- ATES will checks every train passing through the track on which it is installed and immediately warns about hot axle and brake binding cases.
- In the first phase, this system has been installed in Ajni where total two units have been installed one covering all down direction trains coming from Chennai and Mumbai to Nagpur and the other covering up direction freight trains.
- The sensors record the temperature of the axle box bearings of the train and the wheel. As soon as the temperature exceeds its threshold limit, alert messages are generated by the system indicating the excessive temperature of bearings and/or brake binding.
- After the alert message is received, the Railway engineers examine the train in the yard and attend the fault, thus avoiding potential danger.
International Rice Research Institute
- The International Rice Research Institute (IRRI) is an international agricultural research and training organization.
- It is headquarters in Los Baños, Laguna in the Philippines.
- IRRI is well known for its contribution to the “Green Revolution” movement in Asia during the late 1960s and 1970s, which involved the breeding of “semi dwarf” varieties of rice that were less likely to lodge (fall over).
- IRRI’s semi-dwarf varieties, including the famous IR8, saved India from famine in the 1960s.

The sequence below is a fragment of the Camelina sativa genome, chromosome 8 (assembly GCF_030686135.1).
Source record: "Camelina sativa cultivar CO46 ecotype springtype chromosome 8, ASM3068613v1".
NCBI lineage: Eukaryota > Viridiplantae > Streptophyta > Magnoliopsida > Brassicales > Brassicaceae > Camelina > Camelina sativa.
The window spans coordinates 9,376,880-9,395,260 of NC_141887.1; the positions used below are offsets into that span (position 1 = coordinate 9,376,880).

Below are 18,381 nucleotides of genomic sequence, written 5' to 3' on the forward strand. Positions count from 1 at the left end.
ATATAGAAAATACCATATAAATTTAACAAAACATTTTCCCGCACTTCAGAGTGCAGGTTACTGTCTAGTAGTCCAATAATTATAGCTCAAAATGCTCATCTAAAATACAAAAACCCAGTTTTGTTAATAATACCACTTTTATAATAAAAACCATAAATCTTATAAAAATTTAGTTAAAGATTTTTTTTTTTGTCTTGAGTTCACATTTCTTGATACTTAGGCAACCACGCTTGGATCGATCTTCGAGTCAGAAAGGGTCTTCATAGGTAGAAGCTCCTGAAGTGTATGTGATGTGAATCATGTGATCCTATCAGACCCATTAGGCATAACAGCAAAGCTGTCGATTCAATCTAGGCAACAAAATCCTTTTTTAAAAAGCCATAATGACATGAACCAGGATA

- It is also the largest non-profit agricultural research center in Asia.
Convention on Biological Diversity
- The Convention on Biological Diversity (CBD), known informally as the Biodiversity Convention, is a multilateral treaty.
- The Convention has three main goals including.
- the conservation of biological diversity (or biodiversity)
- the sustainable use of its components
- the fair and equitable sharing of benefits arising from genetic resources.
- Its objective is to develop national strategies for the conservation and sustainable use of biological diversity.
- The Convention was opened for signature at the Earth Summit in Rio de Janeiro on 5 June 1992 and entered into force on 29 December 1993.
- CBD has two supplementary agreements – Cartagena Protocol and Nagoya Protocol.
- The Cartagena Protocol on Biosafety to the Convention on Biological Diversity is an international treaty governing the movements of living modified organisms (LMOs) resulting from modern biotechnology from one country to another.